The High Court in Mombasa has summoned Attorney-General Kihara Kariuki and Interior Principal Secretary Dr Karanja Kibicho to appear before it for mitigation before sentencing them for contempt of court.
Justice Eric Ogola issued the order on Thursday and directed that it be served to the senior government officials through litigation counsel at the AG’s chambers in Mombasa.
It all started when Ms Ng’ang’a filed a case at the magistrate court in 2013, as a representative of the estate of Edward Ng’ang’a Kuria, who was unlawfully shot dead by a police officer on September 24, 2009 while driving on the Mombasa-Nairobi Highway.
She told the court that the police had used excessive force, breached procedure regarding arrests and acted negligently and illegally when they fatally shot the deceased, then aged 32.
She was then awarded millions in compensation by the lower court but years later, it has never been paid.
On January 26 this year, the High Court found that Mr Kariuki and Dr Kibicho were in contempt for disobeying a court order issued on October 2019 compelling them to pay Ms Ng’ang’a Sh5.3 million to satisfy a court decree issued in 2016.
Through her lawyer, Ms Ng’ang’a told the court Thursday that the money is yet to be paid and wants Mr Kariuki and Dr Kibicho sentenced.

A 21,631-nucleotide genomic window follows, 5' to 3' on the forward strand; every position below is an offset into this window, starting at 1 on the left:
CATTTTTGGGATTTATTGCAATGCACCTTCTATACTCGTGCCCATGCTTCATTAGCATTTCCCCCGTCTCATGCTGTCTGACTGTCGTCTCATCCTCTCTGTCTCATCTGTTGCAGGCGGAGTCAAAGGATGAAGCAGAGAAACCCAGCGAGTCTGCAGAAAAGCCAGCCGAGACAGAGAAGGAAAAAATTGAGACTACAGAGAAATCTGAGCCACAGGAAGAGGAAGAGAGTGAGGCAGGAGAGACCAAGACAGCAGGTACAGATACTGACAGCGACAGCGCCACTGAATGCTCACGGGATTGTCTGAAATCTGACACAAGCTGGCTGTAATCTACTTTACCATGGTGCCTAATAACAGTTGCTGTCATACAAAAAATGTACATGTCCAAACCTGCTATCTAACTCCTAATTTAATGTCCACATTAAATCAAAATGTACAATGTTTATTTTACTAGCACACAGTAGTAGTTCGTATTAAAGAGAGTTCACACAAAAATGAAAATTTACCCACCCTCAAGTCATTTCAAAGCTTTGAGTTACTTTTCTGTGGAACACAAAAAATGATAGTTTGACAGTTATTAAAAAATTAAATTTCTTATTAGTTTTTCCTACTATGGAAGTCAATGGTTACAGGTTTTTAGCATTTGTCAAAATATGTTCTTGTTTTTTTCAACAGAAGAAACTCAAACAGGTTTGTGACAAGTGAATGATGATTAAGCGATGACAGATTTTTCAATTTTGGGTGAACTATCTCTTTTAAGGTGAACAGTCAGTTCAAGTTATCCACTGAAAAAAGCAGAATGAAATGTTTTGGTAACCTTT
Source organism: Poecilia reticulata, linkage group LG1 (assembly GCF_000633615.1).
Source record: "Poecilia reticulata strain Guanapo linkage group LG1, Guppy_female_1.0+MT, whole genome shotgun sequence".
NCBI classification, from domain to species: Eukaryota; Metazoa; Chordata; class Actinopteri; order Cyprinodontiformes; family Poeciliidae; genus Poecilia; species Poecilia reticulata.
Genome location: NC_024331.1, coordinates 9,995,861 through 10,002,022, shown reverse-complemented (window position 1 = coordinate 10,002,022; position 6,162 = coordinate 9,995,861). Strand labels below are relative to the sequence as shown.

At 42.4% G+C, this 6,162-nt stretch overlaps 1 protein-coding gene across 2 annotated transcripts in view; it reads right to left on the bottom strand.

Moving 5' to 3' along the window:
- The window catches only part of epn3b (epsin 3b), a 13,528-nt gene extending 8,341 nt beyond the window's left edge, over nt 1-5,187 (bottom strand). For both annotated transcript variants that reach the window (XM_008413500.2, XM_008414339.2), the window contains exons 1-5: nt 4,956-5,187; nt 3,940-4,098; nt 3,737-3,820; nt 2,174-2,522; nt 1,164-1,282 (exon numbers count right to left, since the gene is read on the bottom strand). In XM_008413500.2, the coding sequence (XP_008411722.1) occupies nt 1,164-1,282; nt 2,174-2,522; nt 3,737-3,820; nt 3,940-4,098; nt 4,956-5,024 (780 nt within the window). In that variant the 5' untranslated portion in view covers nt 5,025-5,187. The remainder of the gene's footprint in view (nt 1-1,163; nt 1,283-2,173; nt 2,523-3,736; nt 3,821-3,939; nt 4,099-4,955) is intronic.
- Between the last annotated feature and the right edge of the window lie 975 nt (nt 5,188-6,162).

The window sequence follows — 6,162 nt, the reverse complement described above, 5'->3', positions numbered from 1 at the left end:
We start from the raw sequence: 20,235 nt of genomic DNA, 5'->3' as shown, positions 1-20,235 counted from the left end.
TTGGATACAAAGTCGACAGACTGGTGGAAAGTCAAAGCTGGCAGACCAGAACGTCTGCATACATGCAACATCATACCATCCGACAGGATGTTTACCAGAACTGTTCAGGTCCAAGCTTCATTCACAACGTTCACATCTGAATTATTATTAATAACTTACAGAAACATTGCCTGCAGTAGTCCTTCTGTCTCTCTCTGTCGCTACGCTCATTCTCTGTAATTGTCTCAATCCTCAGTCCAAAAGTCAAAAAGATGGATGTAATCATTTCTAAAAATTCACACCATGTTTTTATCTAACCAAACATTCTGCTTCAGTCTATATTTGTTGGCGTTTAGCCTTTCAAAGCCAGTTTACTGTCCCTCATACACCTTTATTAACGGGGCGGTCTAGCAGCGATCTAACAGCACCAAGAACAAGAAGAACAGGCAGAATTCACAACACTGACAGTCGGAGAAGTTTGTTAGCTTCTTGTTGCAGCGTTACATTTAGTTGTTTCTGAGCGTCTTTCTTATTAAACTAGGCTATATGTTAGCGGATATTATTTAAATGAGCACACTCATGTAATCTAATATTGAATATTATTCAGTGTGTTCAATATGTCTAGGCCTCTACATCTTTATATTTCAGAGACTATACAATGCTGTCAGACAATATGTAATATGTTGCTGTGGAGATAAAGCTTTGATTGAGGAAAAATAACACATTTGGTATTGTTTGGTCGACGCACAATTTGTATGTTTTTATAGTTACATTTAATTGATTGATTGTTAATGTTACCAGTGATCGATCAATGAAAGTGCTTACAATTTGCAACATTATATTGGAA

However, Justice Ogola said the two cannot be sentenced before they appear in court for mitigation.
A lawyer from the AG's chambers argued that Ms Ng’ang’a had been listed for payment among other people and that there may have been some bureaucratic challenges blocking disbursement.
In January, the court had given Mr Kariuki and Dr Kibicho 90 days to satisfy the decree issued in favour of Ms Ng’ang’a by the magistrate’s court in Mombasa.
“If the respondents fail to comply (within 90 days), they shall personally come to this court on May 5, 2021 to show cause why they should not be punished for contempt of court,” said Justice Ogola at the time.
He further noted that the decree was issued in 2016 and that it has been in effect for more than a year.
“Despite that, the applicant (Ms Ng’ang’a) has not been paid. The respondents have a duty to the applicant which they have not been faithful to,” said Justice Ogola, adding that the actions of the respondents are devoid of good faith.
In his application, which the court found to have not been proved, the AG sought to have his name and that of Dr Kibicho struck from the suit.
The AG said orders sought in Ms Ng’ang’a’s application were not only drastic but would lead to unnecessary embarrassment to the office holders in their personal capacity, as well as disgracing the Executive arm of government.
He wanted Ms Ng’ang’a’s application struck out with costs for non-compliance with the rule of law since the orders cannot be issued against them in person.
The AG said he and Dr Kibicho did not have the capacity to satisfy the sum issued in the 2016 decree.
He also argues that Dr Kibicho is protected from personal liability for acts done in good faith in his official capacity, and that the suit by Ms Nga’ng’a was a non-starter.
The AG had also argued he is a necessary party to all suits against government ministries, departments and officers in his official capacity and not a personal one.
Mr Kariuki and Dr Kibicho are expected in court on October 26.